Cairo accelerator Flat6Labs held its 6th Demo Day yesterday, where we were treated to the now customary mix of startup stands & stage spectacles. This time, there was cake as well, as Flat6Labs celebrated its second birthday.
This batch of graduating startups seemed to all be practically market-ready, which is an improvement on many previous rounds. Consumers’ needs were covered from birth to death, literally.
El-Wafeyat (the deaths) is an online platform that allows users to manage everything surrounding death. To start they provide an online obituary and memorial posting service. In the pipeline are services such as death notifications and funeral management. The saying goes that nothing is certain in life but death & taxes; but in a country like Egypt even taxes aren’t certain, so the team have chosen possibly the only target market that literally includes the whole population. This is certainly a service that promises to disrupt the most traditional of events, so the population may not be ready for this online revolution, but the founding team contains the experienced Con O’Donnell and Ashraf Maklady, both ex-Sarmadi, both experts in moving people to the online world.
The Baby Boon targets the other end of the life spectrum, with an e-commerce portal that caters to mother and child from pre-birth until the age of six. There are already thousands of products and several major services listed on the site, so the team can rightly claim that they are the only one-stop e-commerce shop for all baby needs locally. It’s niche but also mass-market, so they should do well.
Pngine (not to be confused with Kngine), works a bit like Storify in reverse, allowing users to craft stories on its site and then share them on social media. While the technology might be cool, revenue streams are untested and unclear. Similar sites have come and gone, so the team will have to do something clever to make this a profitable venture.
Tagaddod (renewal) is in waste management startup, currently focusing on producing biodiesel and soap from waste vegetable oil. The team have a number of well-defined revenue streams from traditional and stable sectors, but their biggest challenge will come from government regulations that have given rise to a big black market. Big players in the industry might also not take kindly to an upstart, so they could face challenges there. I do hope they succeed because clever profit-generating businesses like this are the best way to tackle the huge waste problem.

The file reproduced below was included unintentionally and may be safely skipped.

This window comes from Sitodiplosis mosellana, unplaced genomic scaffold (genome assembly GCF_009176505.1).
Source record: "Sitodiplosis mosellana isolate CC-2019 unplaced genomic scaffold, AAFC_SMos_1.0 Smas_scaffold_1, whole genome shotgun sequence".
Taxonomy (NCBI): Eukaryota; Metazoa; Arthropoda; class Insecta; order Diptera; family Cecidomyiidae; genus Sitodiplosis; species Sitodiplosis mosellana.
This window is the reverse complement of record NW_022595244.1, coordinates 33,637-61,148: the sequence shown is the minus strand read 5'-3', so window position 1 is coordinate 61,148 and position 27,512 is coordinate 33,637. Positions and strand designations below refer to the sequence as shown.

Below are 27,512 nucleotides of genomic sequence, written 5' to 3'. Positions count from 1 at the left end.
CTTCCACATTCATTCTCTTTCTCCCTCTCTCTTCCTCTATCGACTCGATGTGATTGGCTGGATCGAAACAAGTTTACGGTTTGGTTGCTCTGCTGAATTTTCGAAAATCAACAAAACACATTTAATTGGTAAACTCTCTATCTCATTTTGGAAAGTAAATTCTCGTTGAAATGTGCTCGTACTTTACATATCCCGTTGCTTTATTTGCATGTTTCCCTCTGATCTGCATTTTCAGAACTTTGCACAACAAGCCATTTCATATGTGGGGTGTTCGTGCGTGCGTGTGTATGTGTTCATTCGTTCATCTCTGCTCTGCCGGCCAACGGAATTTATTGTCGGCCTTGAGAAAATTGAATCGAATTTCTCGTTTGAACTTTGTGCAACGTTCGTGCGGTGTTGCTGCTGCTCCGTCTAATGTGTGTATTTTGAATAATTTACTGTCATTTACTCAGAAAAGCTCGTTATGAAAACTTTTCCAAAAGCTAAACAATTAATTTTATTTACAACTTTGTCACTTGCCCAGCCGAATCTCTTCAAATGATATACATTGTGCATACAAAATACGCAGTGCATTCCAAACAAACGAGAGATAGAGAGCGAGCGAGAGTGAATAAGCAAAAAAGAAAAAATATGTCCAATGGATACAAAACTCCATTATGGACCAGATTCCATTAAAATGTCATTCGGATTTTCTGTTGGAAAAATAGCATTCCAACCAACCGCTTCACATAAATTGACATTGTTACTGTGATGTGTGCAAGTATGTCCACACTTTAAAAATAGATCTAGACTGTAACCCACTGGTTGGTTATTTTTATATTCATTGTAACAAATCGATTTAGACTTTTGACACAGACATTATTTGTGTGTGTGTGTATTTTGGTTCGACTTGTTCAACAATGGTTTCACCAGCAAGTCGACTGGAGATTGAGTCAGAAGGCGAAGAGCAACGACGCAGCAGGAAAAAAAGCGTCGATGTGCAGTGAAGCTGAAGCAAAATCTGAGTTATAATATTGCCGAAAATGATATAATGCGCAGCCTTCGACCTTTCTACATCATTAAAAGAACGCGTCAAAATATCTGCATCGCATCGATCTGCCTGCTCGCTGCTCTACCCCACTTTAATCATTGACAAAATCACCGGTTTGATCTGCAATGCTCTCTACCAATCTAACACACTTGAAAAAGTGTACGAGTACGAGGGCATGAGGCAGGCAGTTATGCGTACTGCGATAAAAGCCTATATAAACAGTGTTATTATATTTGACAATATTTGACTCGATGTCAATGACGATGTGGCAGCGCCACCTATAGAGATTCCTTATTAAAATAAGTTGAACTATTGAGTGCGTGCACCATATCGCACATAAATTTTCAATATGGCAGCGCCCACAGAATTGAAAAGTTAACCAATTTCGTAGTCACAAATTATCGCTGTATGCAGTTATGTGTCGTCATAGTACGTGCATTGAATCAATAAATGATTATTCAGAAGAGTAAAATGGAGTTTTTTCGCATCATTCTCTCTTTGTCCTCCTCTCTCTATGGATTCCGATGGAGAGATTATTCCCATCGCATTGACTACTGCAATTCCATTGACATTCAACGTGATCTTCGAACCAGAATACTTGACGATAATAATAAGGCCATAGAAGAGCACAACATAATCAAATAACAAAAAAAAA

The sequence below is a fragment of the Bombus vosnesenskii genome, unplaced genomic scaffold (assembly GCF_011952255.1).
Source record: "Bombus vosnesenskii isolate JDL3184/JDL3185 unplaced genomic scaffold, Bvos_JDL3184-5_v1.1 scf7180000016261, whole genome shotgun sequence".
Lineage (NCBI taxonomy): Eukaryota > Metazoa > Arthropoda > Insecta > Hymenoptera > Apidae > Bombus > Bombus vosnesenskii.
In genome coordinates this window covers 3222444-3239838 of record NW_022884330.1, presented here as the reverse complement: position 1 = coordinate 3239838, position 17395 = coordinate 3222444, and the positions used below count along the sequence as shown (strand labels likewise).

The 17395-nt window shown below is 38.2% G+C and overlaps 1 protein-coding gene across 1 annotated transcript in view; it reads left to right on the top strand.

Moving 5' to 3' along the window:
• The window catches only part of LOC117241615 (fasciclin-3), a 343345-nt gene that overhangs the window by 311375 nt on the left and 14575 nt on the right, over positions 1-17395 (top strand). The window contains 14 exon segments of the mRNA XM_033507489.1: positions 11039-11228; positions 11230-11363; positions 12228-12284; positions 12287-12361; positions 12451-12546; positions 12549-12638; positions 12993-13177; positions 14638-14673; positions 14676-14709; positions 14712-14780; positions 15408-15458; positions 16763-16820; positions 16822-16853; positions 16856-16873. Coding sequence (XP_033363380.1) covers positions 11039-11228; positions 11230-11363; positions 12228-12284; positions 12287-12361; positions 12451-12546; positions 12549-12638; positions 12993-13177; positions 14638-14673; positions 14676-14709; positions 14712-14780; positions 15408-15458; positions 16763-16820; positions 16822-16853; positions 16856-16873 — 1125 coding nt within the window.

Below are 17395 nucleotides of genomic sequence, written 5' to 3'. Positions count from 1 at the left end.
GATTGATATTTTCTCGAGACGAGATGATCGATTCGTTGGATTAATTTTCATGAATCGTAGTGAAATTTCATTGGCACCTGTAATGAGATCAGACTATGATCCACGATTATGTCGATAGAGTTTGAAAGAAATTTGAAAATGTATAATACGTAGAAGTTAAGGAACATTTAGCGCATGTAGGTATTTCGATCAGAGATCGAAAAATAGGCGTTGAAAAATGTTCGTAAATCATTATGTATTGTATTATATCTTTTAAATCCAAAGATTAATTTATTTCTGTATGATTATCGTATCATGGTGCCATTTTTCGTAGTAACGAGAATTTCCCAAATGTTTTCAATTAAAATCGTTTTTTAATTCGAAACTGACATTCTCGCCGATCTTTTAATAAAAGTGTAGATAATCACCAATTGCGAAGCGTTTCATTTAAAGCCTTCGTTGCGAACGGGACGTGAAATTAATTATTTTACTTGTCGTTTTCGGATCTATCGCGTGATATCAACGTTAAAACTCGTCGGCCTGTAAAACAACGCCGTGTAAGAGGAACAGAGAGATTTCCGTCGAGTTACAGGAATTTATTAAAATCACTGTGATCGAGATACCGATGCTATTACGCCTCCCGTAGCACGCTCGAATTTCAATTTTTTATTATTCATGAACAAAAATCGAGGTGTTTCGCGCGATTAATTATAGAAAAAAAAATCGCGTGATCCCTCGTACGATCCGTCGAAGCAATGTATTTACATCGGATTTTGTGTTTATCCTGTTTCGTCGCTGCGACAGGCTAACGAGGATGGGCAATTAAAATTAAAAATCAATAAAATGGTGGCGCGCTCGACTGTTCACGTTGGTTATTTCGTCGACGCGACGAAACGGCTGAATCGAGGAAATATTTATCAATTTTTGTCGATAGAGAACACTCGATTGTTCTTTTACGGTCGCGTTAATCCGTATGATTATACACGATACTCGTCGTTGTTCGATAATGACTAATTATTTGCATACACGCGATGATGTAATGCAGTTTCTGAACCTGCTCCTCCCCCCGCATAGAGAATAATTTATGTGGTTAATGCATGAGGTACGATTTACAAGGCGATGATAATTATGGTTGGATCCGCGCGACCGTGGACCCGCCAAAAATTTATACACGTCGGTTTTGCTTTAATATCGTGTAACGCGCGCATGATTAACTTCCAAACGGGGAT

PieRide promises to solve daily commuter problems by offering a chauffeured ride-sharing service. Unlike local car-sharing schemes, PieRide will have their own fleet of cars. They have one route from 6th October to Dokki and adjacent areas, with more planned in the future. The business model is subscription-based, and there’s lots of room for premium in-car services, such as female-only cars or in-car snacks. While capital expenditure is relatively high, revenue streams are clear and proven. It’s not sexy, but it should easily make a nice profit.
Koretna (our ball) is a social platform for the amateur football community. Players can discover and book football fields, organize matches, communicate with their football network, keep track of statistics, rate each other, upload multimedia, and discover tournaments and leagues to join. Players register for free, and pitch owners get a year free then have to pay a subscription. Although some sites like Footballize cater to fans of professional leagues, and sites like Duplays that encourage casual sport, there aren't any sites in the Middle East that address local amateur leagues, despite the fact that there are over three million amateur players locally, and most fields struggle to get 50% usage. Factor in how many more millions of players there are in nearby countries, and this is another not-so-sexy but solid business model.
Numbers attending this Demo Day were down from the last event, perhaps due to the current political climate, but all of those attending were in good spirits. For once, the savoury food on offer was good, although there wasn’t enough of it, but maybe I just like complaining about food.
Flat6Labs also announced that they were changing their model slightly; there will be only two intakes per year, with a longer acceleration period, more companies per batch, and also more seed money. The website has been revamped; although it’s always looked good, they’ve finally added an Arabic language option.
We’re yet to see a graduate startup make it big or make significant profits, but Flat6 are expanding locally and regionally, so they’re sure to keep making waves in the entrepreneurial ecosystem for the foreseeable future.